October is Breast Cancer Awareness Month and there are pink ribbons everywhere. I believe it is important during this time to reflect on why breast cancer has become a nationally recognized cause. Whenever I tell someone that I am a breast surgeon, it seems they always have had a personal experience with this disease. Sometimes it is the story of a family member, a friend, a neighbor, a coworker, or sometimes it is their own story.

According to the 2010 American Cancer Society data, breast cancer remains the number one cancer diagnosis in women with an estimated 207,090 cases predicted for this year. In Texas, an estimated 12,920 women will be diagnosed with breast cancer this year, and 2,780 women will die from the disease.
Stacey Lopez, Jessica McCall, Gena Slayton, Claudia Vela, Dalael Wille, Jennifer Railsback, Mary Lauriano, Elizabeth Paniagua, and Stella Turrubiate.
Breast cancer does not discriminate. It strikes women of all races, although not always equally or fairly. It is most common in Caucasian women, followed by African-American women, then Hispanic and Latino women, and then women of Asian descent. And we should not forget that for every 100 women diagnosed with breast cancer, one man will also be diagnosed with the disease. For reasons not yet clearly understood, while more Caucasian women will be diagnosed with breast cancer, more African-American women will die of this disease. And a woman’s risk continues to go up with age. You are never too old to get breast cancer.
The good news is that the number of women being diagnosed with breast cancer has been decreasing. This decrease occurred after we stopped routinely recommending hormone replacement therapy for menopause. Another positive statistic is that fewer women with breast cancer are dying. This benefit is believed to be related to early diagnosis and improved treatments. 
When a woman learns she has breast cancer, one of the first questions she usually asks me is, “What is my stage?” The stage describes the extent of the cancer in the body. It is based on whether the cancer is invasive or non-invasive, the size of the tumor and whether it has spread to the lymph nodes under the arm or to other parts of the body. The stage of a cancer is one of the most important factors in determining prognosis. Breast cancers found at early stages have better survival rates than those found at later stages.
So if finding breast cancer at earlier stages when the tumor is small means fewer women will die, how do we reconcile the current controversy regarding mammograms?
Most of us have heard or read that the U.S. Preventive Services Task Force (USPSTF), which is a group of health experts convened by the U.S. Department of Health and Human Services, made significant changes in their recommendations for women receiving mammograms. Their recommendations were based on computer statistical models of numbers of breast cancers found by screening compared to the number of biopsies done in which no cancer is found.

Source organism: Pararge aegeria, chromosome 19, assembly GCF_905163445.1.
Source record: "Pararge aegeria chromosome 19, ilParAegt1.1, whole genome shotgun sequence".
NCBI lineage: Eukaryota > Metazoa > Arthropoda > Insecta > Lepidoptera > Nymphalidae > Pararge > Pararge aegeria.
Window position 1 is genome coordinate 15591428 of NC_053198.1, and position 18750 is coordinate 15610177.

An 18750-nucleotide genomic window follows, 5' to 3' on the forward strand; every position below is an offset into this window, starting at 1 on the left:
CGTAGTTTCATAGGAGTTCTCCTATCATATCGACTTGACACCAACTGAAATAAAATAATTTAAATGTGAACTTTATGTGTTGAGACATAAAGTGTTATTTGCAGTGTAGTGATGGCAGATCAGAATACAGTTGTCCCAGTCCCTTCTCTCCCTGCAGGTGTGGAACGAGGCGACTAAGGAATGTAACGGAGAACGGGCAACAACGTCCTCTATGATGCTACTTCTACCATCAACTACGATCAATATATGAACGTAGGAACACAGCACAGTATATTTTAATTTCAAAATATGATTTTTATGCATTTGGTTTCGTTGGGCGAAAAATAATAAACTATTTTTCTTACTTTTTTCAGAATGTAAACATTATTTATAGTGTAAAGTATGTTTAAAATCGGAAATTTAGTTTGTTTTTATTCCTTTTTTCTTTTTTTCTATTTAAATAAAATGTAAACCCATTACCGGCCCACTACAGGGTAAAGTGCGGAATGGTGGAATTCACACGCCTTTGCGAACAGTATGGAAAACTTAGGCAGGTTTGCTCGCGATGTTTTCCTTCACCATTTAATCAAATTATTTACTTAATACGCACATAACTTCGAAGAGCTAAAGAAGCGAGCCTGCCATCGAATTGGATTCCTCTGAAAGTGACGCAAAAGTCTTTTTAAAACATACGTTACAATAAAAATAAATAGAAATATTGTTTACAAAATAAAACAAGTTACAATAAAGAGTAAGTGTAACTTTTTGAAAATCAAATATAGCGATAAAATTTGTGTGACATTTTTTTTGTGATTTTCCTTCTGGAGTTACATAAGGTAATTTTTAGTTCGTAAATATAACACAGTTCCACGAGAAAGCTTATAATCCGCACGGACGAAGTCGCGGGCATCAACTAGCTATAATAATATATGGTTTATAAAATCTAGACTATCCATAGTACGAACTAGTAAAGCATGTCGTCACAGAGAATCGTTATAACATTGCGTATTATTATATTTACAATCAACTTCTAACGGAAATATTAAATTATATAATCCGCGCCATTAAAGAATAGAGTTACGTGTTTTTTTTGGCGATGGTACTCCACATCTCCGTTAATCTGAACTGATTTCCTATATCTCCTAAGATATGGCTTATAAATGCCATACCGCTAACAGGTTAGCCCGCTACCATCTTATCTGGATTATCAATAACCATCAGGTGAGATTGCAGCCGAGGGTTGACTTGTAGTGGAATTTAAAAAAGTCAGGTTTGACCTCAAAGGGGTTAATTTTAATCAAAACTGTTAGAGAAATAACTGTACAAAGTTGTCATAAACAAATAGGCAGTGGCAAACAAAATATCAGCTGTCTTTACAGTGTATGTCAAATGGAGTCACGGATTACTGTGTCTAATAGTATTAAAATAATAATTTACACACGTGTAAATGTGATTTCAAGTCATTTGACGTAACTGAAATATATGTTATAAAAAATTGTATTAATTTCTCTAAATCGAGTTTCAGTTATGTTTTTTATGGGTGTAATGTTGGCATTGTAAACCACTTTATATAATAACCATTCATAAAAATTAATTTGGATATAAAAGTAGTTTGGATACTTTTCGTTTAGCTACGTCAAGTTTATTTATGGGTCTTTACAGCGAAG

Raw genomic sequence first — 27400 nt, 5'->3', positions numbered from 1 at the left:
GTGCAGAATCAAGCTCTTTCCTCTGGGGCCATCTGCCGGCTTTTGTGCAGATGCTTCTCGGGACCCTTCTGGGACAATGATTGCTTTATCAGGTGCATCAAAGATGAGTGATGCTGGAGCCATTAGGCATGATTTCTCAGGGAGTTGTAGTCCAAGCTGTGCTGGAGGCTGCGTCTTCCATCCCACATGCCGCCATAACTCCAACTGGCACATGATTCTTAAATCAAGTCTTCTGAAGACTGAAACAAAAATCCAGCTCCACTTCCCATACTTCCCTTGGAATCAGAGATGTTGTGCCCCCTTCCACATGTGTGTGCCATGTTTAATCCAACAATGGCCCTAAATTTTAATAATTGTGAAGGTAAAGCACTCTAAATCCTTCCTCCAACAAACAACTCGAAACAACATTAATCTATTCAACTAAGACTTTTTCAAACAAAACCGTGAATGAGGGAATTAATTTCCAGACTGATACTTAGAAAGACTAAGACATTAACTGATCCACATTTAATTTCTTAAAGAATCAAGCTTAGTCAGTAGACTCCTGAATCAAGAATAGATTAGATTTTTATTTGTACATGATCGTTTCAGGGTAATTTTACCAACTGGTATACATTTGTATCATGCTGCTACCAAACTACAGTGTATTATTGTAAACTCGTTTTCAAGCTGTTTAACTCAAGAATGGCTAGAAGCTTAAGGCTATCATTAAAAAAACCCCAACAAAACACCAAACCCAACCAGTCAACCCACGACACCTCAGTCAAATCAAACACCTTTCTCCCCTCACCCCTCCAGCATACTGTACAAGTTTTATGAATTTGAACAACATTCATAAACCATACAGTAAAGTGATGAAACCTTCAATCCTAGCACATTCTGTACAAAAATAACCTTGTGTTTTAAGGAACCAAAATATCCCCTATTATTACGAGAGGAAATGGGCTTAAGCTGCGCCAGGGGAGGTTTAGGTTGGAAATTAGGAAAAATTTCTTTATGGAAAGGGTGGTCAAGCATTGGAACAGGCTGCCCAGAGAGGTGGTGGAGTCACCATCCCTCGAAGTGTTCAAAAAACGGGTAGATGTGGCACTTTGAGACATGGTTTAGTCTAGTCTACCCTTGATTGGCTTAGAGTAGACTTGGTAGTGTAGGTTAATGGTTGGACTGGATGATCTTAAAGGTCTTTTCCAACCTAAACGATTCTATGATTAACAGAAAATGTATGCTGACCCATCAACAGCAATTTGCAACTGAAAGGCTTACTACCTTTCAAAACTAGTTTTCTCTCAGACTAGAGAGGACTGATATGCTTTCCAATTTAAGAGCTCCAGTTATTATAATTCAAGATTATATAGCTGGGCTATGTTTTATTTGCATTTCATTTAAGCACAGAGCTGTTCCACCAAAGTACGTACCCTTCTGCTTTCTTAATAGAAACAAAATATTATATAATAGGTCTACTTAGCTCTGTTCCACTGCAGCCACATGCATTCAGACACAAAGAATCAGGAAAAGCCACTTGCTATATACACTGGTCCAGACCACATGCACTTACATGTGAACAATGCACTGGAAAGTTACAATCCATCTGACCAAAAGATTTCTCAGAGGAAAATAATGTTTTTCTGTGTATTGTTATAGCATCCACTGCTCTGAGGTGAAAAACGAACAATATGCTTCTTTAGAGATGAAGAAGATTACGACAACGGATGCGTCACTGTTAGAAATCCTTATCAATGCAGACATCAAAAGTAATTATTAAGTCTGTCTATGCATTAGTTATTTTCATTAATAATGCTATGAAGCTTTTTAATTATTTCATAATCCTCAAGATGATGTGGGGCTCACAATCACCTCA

The USPSTF recommends the following:
  • Routine screening of average-risk women should begin at age 50, instead of age 40.
  • Routine screening should end at age 74.
It’s important to note that the new USPSTF guidelines are just about routine screening mammograms. They're not about getting a mammogram when you have a lump or other suspicious finding or if you're at high risk of breast cancer. Any woman, of any age, should get a suspicious lump or other breast change checked out.
The American Cancer Society and other national organizations involved in the care and treatment of women with breast cancer continue to recommend annual screening mammograms for all healthy women beginning at age 40.
The American Cancer Society recommends the following:
  • Yearly mammograms starting at age 40 and continuing for as long as a woman is in good health
  • Clinical breast exams about every three years for women in their 20s and 30s, and every year for women 40 and over
  • Breast self-exam starting in their 20s
So besides getting our mammograms on a regular basis, are there any other things we can do to proactively take control of our health and reduce our chances of getting breast cancer?
  • Maintain a healthy weight. Obesity, especially weight gain after menopause, has been associated with increased risk of breast cancer.
  • Stay physically active. Women who exercise regularly decrease their risk of developing breast cancer. Set a goal of 45-60 minutes of intentional exercise five or more days a week.
  • Limit the amount of alcohol you drink. Alcohol use has been linked to increased risk of breast cancer and the greater the intake the greater the increase in risk. The American Cancer Society recommends limiting alcohol to one drink or less per day.
  • Avoid hormone replacement therapy when possible. And if you and your doctor decide to use hormone therapy for symptoms of menopause, it is usually best to use it at the lowest dose that works to control the symptoms and for as short a time as possible.
During October, as you see the pink ribbons all around, take a few minutes and ask, “Is it time for my mammogram? Am I doing everything I can to stay healthy and decrease my risk of breast cancer?” 
To schedule your mammogram, contact UTMB Breast Health Center at Victory Lakes at (832) 505-1700.